One day

This morning I woke up early, before 7am, and meditated. Just for fifteen minutes. It was gray outside and damp from last night’s downpour. I had some fruit for breakfast and went to yoga. The teacher is impossibly tall and thin. She’s like a fairy godmother beanstalk. I can’t even fathom how she gave birth to three children. She is kind, gentle, funny. She meets us where we are at. This morning, because of the humidity, my body felt tight. I heard creaking. My clumsiness and un-coordination felt more pronounced than usual. I felt weak. I blame the weather and my own laziness. I cycled back to my guesthouse. I was feeling a little cold, even wearing merino wool in twenty five degrees. I lay down on my giant bed that could easily fit four people. What should I do today? Where should I eat? What am I doing with my life? I was about to fall down the self-flagellation rabbit hole when I heard my friend Clea calling my name. She bounded up the stairs and knocked on my door. I opened it and there she was with a large block of opened chocolate.

“Here, this is for you, it’s from Norway. Sorry, but I already opened it and ate some,” she said with a mouth full of chocolate.

I didn’t mind at all, considering how expensive good chocolate is here. I ripped off a few pieces and stuffed them in my mouth. It tasted exactly like Cadbury’s chocolate. It did its job, giving me a sugar and dopamine rush. When then discussed our plans. It was raining. A lot. We were both hungry (as usual). Should we go to the restaurant nearby that we’ve been going to almost daily? We decided we would. We invited Akio, a retired Japanese scientist who is staying at the same guesthouse. Umbrellas in hand, we trudged down the road dodging puddles and potholes.

We talked over pizza and pasta. Noam Chomsky, Donald Trump, restaurants. Three countries, one language. I learnt that our Japanese companion is a Princeton-educated genius. It explains his ongoing interest in everything, his curiosity, his impeccable English. He’s here to study meditation. Like everyone in this town, he’s looking for something.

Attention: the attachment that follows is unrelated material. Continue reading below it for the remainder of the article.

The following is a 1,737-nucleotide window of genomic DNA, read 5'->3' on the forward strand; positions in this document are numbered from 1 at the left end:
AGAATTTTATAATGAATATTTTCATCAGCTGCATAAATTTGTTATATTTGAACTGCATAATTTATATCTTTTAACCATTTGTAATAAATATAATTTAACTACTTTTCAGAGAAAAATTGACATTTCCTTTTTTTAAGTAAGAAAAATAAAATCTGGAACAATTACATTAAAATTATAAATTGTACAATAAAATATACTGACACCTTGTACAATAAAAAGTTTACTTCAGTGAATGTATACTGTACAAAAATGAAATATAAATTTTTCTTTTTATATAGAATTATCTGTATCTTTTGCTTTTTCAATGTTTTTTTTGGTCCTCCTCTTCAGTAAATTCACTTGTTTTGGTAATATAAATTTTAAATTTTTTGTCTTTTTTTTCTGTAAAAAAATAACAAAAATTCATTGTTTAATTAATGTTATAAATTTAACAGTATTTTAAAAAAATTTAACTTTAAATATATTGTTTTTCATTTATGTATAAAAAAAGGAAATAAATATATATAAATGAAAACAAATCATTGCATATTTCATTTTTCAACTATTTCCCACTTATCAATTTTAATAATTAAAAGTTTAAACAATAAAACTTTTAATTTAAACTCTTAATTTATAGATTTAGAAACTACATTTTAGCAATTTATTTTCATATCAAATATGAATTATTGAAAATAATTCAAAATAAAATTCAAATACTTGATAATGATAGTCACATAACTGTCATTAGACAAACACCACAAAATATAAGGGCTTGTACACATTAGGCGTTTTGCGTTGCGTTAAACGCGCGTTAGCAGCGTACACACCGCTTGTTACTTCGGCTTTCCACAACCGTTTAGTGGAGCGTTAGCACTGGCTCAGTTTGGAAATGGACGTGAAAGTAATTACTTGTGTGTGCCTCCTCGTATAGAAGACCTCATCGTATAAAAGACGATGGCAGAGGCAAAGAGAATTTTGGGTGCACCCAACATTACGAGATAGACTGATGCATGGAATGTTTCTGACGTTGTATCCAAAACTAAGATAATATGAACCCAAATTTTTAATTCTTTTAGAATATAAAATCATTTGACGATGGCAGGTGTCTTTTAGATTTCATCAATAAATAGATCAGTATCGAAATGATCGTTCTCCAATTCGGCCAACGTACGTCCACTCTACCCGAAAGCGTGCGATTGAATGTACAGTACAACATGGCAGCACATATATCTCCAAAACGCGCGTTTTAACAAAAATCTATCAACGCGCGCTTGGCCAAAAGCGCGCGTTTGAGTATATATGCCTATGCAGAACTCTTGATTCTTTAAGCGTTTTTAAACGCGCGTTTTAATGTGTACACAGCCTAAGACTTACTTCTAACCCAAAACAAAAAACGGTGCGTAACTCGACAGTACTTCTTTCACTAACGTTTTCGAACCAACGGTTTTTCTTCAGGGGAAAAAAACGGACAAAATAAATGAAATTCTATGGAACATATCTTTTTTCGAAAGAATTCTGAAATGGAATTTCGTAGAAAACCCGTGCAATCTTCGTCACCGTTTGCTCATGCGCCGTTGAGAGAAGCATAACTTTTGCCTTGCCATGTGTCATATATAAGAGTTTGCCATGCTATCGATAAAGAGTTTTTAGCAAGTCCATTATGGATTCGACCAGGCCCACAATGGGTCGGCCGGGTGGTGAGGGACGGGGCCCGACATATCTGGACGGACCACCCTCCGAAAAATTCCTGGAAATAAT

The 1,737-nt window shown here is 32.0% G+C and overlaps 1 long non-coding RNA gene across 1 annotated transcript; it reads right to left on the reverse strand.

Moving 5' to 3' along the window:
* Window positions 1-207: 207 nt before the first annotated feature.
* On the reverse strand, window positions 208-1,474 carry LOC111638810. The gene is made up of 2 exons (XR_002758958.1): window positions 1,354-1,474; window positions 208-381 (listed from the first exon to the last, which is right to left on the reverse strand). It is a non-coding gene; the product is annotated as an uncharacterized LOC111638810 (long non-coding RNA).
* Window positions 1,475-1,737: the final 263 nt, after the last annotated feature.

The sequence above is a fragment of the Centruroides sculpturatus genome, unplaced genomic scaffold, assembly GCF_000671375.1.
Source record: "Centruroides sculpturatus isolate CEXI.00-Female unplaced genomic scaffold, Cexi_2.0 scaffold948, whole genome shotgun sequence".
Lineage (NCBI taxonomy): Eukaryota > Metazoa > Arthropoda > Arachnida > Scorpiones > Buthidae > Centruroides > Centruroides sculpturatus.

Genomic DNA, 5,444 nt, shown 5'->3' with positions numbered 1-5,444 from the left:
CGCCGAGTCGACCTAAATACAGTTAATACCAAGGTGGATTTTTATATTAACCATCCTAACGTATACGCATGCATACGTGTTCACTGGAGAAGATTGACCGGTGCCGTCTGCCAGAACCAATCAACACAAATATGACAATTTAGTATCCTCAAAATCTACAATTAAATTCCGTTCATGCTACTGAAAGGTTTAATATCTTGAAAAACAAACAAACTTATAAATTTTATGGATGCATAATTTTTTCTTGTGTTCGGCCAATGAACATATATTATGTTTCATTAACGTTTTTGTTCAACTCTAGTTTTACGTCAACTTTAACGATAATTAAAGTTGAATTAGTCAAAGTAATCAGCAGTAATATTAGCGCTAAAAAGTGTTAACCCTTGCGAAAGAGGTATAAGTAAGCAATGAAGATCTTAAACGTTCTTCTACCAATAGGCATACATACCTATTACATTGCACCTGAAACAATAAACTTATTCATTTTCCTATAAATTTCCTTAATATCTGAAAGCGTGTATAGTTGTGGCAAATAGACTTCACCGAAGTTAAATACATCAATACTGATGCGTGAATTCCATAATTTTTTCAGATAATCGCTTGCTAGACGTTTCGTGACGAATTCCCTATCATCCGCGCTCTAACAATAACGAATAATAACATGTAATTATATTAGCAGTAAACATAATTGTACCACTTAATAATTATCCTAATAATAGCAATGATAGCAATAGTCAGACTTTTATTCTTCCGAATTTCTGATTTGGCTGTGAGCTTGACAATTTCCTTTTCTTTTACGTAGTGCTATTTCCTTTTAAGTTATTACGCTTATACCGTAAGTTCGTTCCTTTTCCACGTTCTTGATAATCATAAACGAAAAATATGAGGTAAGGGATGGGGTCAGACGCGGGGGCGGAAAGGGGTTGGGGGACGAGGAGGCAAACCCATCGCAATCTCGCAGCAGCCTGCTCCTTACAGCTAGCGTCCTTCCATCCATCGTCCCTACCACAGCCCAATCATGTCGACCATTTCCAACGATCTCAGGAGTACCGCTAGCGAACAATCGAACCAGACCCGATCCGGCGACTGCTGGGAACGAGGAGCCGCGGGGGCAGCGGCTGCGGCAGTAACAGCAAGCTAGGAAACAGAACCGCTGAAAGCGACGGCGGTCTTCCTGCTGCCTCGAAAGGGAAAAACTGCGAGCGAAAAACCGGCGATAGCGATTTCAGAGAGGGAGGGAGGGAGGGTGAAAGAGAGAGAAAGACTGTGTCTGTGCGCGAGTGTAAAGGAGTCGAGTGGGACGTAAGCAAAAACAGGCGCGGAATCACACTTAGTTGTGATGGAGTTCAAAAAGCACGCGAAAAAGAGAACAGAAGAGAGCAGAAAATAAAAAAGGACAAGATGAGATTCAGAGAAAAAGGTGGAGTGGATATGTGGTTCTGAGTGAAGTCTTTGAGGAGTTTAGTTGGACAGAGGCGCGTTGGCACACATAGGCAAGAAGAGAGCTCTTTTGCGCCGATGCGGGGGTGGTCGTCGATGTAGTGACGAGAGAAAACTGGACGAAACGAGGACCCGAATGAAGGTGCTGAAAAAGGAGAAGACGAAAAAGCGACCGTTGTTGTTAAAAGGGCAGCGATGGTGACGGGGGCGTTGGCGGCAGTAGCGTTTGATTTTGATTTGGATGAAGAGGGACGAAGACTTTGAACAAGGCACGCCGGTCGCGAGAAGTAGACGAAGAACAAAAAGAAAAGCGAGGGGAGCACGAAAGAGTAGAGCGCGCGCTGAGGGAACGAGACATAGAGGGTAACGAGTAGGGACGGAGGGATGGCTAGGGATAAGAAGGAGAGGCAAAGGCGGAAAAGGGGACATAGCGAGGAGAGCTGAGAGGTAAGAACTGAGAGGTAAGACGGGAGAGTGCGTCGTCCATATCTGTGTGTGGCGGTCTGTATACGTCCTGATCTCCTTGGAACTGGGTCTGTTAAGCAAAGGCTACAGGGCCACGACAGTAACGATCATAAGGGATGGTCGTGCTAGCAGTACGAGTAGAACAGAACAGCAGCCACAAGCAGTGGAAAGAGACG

We return and I get back into a book I had picked up again after tossing it aside some months ago. I had written it off but this time, I became riveted by it. It’s a memoir written by a woman who lost her mother then her father, both to cancer. She was in her teens when her mother passed and just a few years later, her father was diagnosed and passed away while she was in her mid-twenties. This exploration of grief was harrowing. This woman, now a well-known writer, grief therapist, and divorced mother of two young girls living in Santa Monica, went to Hell and back. Her writing sucked me in – I was right there with her when she was holding her dying father’s hand, or drinking herself into oblivion, or having a sobbing fit, or just being alone and falling down the rabbit hole of shame and self-loathing.

I am tired now. I wanted to finish the book and it probably took about an hour, but I feel like I was with her in all those years, so vivid is her writing. I was drained by chaos and self-destruction. But ultimately I’m buoyed by her hard-won happiness. She learnt how to be alone, how to be happy, how to go through the grieving process, how to heal wounds so that they turn into scars. She finds self-love and acceptance through friendship and healthy relationships, work she loves serving others, writing, yoga, meditation, and most intriguingly, by taking long baths each evening. It’s here in the bathtub she realizes the wisdom of no escape. I was in awe of how much living she had done – all the jobs, moving, travel, study, and all the loved ones she had lost. She is only a year older than me. Holy crap! The book was published a few years ago. Cut to today and has had an affair, her marriage unravels. She is in a relationship with a man who lives on the other side of the country, she has published another book, also focusing on grief, and seems to be thriving. Due to her prominent, transparent social media presence, I know so much about her life now. What I love is that she is in a much better place – that depressed, lonely, anxious, grief-stricken mess of a young woman lives on in her but it is just a tiny part of her now. This gives me so much hope for humanity. We are more resilient than we think and things do get better.

It stirs up all kinds of feelings in me. I have never been to a funeral. I imagine her at her father’s funeral. I imagine myself at my father’s. It’s morbid. I think of a phrase I learnt the other day in relation to our thoughts and feelings: ‘Real but not true.’ I say it over and over again like a mantra. It’s not even 8pm yet.